Hate Crimes at Cal

Hate crimes rose significantly at UC Berkeley last year, jumping from just three reported incidents in 2009 to eighteen in 2010, the Bay Citizen reported. The news about the spike in hate crimes came the same week that campus Republicans sparked allegations of racism when they held a highly controversial "bake sale." It appears that a significant portion of the hate crimes last year involved anti-Semitic religious bias, as numerous swastikas appeared on campus.

Cal Students Want Voice

UC Berkeley students submitted a proposal late last week to create a student seat on the Berkeley City Council, Berkeleyside and the Berkeley Voice reported. The proposal has the backing of Assemblywoman Nancy Skinner, who was elected to the Berkeley City Council in 1984 while she was a Cal grad student and the city did not have council districts. Students have long complained that they have no voice on the council, but their proposal will require voter approval because it violates a 1986 law on how council districts must be drawn.

'Shrooms Equal Happiness

Researchers at Johns Hopkins University, who administered psilocybin mushrooms to subjects in a clinical setting, found that those who took the drugs became more "creative, empathic, and curious, up to a year later," ABC 7 reports. Progressive scientists are suggesting new uses for the drug, as a therapy for cancer patients and even cigarette smokers.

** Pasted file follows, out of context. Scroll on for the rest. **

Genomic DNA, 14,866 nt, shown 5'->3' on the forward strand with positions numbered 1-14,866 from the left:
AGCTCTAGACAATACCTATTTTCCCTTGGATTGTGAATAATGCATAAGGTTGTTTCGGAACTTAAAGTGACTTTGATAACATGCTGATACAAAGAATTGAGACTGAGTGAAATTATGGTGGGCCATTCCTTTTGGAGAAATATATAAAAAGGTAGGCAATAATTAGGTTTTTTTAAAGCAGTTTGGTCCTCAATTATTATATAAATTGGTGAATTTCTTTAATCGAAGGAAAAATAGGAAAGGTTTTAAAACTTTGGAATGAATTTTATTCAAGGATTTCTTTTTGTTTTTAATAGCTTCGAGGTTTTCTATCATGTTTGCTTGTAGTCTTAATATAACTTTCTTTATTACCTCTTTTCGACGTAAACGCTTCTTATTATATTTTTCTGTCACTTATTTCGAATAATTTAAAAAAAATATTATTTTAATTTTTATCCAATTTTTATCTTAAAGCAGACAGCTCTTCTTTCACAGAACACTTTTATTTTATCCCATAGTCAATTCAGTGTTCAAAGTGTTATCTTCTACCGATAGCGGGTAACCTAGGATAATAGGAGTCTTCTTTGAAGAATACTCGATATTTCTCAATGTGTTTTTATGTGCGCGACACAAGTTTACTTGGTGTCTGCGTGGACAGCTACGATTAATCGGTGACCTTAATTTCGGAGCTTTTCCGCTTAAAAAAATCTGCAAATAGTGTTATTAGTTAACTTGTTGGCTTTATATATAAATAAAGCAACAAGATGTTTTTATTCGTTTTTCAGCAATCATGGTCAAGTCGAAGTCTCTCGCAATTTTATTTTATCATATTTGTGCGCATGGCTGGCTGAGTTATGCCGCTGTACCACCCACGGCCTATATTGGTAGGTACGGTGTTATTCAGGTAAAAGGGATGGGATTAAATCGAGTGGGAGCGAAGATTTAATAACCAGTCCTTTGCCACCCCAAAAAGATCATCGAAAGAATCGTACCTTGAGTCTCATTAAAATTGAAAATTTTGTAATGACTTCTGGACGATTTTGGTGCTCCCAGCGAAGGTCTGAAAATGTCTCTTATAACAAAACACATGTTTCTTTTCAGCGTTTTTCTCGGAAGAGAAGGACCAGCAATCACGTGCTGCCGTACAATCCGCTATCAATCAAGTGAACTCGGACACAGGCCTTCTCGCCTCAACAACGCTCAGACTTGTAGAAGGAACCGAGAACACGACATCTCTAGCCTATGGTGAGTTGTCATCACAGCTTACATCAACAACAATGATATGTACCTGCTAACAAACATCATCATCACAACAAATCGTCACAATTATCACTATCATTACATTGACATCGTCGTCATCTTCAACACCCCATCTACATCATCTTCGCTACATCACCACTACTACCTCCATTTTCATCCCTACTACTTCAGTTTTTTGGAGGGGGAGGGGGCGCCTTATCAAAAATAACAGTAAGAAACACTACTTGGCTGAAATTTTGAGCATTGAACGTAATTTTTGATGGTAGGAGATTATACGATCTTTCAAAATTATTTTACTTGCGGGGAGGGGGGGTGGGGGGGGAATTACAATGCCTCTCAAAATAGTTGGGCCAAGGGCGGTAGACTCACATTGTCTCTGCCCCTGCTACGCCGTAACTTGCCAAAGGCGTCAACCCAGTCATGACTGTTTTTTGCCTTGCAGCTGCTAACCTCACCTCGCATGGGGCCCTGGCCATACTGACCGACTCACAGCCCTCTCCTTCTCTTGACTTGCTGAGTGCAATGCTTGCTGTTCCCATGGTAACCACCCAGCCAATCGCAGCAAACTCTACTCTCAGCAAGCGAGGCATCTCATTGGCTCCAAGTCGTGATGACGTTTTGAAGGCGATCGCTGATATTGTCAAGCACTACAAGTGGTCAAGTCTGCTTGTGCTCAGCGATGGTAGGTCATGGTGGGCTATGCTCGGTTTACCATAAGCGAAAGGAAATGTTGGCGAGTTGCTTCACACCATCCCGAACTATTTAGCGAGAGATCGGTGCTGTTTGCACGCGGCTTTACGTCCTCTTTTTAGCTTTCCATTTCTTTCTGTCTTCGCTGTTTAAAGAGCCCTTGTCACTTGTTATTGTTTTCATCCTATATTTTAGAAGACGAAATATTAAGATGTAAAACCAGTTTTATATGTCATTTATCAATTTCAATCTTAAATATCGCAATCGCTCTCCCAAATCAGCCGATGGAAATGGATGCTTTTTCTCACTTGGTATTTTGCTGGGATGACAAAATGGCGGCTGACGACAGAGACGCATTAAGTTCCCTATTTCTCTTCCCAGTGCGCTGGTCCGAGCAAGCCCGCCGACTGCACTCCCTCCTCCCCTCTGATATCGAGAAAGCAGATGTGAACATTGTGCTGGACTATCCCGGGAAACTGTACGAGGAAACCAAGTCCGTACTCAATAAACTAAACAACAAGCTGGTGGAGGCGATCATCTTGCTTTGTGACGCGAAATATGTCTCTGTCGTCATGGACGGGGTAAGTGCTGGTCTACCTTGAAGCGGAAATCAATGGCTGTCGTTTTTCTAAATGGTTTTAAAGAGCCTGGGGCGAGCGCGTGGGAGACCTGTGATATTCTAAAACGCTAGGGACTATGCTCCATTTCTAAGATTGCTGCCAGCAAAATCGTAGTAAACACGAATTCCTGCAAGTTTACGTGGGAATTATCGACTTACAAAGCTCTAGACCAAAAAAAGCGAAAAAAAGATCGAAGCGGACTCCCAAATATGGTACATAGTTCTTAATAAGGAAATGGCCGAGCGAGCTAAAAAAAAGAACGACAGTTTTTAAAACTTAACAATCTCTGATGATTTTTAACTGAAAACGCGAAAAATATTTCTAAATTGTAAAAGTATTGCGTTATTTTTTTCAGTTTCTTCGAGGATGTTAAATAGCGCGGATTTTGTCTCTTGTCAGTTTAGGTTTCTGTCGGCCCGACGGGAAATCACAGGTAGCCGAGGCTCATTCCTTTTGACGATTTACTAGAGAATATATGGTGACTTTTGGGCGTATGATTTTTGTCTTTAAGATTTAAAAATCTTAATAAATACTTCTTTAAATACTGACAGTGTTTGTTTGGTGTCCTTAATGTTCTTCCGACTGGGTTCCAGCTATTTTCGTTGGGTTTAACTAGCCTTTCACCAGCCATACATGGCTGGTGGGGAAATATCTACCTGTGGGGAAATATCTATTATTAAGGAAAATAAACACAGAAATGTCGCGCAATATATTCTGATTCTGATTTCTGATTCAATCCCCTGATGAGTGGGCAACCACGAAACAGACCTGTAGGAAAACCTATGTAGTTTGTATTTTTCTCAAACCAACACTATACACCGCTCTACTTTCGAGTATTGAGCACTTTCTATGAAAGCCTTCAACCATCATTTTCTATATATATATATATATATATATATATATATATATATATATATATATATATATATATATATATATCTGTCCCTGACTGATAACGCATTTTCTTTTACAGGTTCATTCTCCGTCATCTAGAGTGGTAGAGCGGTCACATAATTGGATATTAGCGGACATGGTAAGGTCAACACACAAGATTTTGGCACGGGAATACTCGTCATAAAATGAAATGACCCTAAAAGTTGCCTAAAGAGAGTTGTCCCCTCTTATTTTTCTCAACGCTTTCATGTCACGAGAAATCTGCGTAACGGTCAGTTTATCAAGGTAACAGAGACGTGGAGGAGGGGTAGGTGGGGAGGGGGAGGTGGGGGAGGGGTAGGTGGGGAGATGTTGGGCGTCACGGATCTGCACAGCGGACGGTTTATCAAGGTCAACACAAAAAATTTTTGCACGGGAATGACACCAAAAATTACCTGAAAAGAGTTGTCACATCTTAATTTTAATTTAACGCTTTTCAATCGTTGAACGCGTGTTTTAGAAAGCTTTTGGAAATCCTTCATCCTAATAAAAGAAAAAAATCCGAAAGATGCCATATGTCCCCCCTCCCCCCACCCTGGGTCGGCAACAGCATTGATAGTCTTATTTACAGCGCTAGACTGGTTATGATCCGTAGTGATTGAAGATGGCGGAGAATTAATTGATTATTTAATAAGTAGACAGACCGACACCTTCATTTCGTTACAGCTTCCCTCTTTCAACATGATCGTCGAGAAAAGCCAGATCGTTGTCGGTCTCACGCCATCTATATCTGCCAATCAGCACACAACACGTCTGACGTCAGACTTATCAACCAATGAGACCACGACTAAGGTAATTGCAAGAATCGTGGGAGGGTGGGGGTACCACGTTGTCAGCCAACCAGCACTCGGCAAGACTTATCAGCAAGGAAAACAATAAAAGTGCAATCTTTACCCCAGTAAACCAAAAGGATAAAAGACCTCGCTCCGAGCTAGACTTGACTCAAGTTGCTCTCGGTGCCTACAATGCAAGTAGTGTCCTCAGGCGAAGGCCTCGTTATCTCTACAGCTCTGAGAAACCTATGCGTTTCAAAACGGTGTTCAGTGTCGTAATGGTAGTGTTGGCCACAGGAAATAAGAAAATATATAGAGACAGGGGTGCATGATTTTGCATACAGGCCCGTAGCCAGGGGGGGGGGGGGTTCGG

Three-Dot Roundup

Sudden oak death is spreading throughout the Bay Area at a much faster rate than previously thought, the Chron reported, citing a new UC Berkeley study. ... The Metropolitan Transportation Commission's decision to move forward with its plans to spend $180 million on a San Francisco warehouse that is much larger than needed has angered state legislators who are now contemplating stripping the agency of some of its powers, the Contra Costa Times reported. ... An independent report strongly criticized Alameda police and firefighters for standing around while a man drowned in chest-high water in the bay. ... The Navy handed over the closed Naval Air Station to Alameda for free after the city said it planned to use the base for commercial and industrial development — not housing. The Navy had previously asked for $83 million for the land because it would have to do a more thorough job cleaning up the polluted base if people were going to be living on it. ... And California Attorney General Kamala Harris pulled the state out of a proposed settlement agreement with large banks over the foreclosure crisis, because she contended that the deal was too favorable for financial institutions, the Sacramento Bee reported. Her decision means that the proposed settlement between the banks and twenty states likely will unravel.